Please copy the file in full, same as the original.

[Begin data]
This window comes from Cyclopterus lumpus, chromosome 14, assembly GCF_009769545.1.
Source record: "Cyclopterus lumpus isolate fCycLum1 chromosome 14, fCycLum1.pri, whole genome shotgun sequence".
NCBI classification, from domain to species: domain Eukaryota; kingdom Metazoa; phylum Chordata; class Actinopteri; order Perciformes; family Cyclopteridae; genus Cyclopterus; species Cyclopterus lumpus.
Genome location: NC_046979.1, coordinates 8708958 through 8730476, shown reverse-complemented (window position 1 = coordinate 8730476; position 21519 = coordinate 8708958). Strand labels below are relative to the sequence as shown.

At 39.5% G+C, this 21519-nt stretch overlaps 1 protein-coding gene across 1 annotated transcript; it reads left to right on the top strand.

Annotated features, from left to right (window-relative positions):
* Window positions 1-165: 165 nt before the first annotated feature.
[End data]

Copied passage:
This window comes from Cyclopterus lumpus, chromosome 14, assembly GCF_009769545.1.
Source record: "Cyclopterus lumpus isolate fCycLum1 chromosome 14, fCycLum1.pri, whole genome shotgun sequence".
NCBI classification, from domain to species: domain Eukaryota; kingdom Metazoa; phylum Chordata; class Actinopteri; order Perciformes; family Cyclopteridae; genus Cyclopterus; species Cyclopterus lumpus.
Genome location: NC_046979.1, coordinates 8708958 through 8730476, shown reverse-complemented (window position 1 = coordinate 8730476; position 21519 = coordinate 8708958). Strand labels below are relative to the sequence as shown.

At 39.5% G+C, this 21519-nt stretch overlaps 1 protein-coding gene across 1 annotated transcript; it reads left to right on the top strand.

Annotated features, from left to right (window-relative positions):
* Window positions 1-165: 165 nt before the first annotated feature.